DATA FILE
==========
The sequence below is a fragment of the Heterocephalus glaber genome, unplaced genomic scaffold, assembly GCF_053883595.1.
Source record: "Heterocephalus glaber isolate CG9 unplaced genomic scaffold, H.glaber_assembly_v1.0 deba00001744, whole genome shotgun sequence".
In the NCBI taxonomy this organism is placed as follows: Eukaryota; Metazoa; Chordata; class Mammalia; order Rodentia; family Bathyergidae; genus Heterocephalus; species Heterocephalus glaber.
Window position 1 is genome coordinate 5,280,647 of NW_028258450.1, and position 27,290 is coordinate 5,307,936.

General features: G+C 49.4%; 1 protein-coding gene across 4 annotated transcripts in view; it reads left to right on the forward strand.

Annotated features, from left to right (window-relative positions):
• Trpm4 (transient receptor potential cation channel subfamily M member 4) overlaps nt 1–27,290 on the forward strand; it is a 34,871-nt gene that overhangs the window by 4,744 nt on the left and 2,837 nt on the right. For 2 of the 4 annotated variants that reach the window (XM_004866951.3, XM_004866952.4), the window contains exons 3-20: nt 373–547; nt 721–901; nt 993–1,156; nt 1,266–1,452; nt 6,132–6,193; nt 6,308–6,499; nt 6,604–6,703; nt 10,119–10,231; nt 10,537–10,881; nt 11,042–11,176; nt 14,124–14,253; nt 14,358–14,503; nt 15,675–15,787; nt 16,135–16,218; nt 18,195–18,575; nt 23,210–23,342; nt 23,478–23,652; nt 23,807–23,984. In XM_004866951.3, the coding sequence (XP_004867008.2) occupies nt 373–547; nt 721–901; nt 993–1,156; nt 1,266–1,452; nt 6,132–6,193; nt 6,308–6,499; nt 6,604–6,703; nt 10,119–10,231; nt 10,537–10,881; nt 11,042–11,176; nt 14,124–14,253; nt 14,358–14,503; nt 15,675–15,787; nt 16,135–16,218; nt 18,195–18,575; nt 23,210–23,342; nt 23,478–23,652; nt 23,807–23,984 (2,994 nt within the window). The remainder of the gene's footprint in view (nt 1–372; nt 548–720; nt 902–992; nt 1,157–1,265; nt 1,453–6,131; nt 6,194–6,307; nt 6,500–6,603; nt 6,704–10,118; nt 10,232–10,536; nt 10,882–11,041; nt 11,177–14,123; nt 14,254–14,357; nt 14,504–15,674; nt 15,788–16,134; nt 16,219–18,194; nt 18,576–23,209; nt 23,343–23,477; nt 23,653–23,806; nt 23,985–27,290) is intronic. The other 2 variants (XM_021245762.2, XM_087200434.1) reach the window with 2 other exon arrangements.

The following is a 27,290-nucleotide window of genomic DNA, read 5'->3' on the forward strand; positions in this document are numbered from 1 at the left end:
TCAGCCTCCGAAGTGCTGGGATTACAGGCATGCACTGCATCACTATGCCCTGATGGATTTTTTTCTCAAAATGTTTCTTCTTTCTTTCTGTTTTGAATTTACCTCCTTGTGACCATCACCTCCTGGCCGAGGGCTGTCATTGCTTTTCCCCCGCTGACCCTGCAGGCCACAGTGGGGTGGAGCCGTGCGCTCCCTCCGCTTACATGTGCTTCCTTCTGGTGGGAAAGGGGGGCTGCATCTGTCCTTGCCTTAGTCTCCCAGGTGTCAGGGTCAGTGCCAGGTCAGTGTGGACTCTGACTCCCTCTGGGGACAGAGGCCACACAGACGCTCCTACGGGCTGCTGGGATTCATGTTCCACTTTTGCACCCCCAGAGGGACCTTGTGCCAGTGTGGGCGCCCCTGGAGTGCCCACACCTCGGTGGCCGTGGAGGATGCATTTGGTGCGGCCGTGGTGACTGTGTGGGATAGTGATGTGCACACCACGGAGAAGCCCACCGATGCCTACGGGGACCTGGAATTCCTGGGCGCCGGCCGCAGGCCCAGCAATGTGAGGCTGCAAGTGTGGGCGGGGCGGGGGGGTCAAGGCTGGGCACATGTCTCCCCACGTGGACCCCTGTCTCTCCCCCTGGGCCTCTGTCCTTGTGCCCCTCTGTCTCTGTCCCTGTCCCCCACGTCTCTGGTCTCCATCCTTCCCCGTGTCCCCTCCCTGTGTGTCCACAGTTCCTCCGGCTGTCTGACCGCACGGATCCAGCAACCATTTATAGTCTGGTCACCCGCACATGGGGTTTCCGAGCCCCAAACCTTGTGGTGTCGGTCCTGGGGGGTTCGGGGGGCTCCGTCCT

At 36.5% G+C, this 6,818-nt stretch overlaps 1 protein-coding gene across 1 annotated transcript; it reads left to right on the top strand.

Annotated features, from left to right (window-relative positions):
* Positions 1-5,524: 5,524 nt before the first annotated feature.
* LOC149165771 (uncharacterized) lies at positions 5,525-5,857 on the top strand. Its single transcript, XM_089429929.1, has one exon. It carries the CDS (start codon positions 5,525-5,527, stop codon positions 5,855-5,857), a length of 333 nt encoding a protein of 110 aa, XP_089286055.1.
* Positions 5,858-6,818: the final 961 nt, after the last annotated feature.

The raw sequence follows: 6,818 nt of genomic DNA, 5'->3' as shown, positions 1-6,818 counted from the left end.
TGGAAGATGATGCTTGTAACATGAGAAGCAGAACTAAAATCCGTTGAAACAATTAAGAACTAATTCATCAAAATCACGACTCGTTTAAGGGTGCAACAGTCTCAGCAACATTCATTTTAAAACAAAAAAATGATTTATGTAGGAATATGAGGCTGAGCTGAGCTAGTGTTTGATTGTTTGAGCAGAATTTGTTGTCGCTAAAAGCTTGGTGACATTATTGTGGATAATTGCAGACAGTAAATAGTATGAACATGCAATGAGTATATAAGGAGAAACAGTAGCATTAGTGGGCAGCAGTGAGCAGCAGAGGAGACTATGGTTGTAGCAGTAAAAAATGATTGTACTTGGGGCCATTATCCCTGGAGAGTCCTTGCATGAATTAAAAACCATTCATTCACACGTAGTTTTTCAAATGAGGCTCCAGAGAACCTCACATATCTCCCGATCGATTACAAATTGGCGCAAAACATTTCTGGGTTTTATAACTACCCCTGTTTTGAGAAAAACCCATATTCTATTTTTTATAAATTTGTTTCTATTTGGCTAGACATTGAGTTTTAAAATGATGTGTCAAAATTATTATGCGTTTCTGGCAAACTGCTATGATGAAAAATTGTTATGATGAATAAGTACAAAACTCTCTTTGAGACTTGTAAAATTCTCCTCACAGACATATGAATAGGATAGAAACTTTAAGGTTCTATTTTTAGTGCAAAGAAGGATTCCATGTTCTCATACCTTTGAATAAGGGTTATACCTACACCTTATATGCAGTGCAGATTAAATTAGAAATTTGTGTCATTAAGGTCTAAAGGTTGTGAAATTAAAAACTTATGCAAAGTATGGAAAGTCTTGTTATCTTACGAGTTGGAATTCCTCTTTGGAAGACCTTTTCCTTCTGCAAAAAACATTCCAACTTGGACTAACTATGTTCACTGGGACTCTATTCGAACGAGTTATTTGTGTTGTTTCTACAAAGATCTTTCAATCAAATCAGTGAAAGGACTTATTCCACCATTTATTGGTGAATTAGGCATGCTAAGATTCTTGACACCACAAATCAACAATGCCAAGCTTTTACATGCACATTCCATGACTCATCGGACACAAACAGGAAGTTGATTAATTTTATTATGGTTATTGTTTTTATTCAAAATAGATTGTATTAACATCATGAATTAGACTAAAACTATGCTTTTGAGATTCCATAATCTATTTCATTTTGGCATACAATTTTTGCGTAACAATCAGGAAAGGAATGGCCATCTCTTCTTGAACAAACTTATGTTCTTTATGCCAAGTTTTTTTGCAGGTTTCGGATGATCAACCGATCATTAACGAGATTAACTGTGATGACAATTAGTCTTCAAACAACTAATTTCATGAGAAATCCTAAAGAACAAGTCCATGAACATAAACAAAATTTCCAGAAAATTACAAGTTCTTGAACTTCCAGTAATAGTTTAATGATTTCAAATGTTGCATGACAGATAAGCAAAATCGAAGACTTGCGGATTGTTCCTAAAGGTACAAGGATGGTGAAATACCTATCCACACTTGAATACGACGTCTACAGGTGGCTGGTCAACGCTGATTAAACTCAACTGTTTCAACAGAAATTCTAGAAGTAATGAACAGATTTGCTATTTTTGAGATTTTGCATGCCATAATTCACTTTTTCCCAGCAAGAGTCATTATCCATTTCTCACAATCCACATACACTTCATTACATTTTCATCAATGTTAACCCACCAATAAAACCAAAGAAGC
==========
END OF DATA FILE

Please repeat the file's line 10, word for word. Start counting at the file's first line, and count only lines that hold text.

At 36.5% G+C, this 6,818-nt stretch overlaps 1 protein-coding gene across 1 annotated transcript; it reads left to right on the top strand.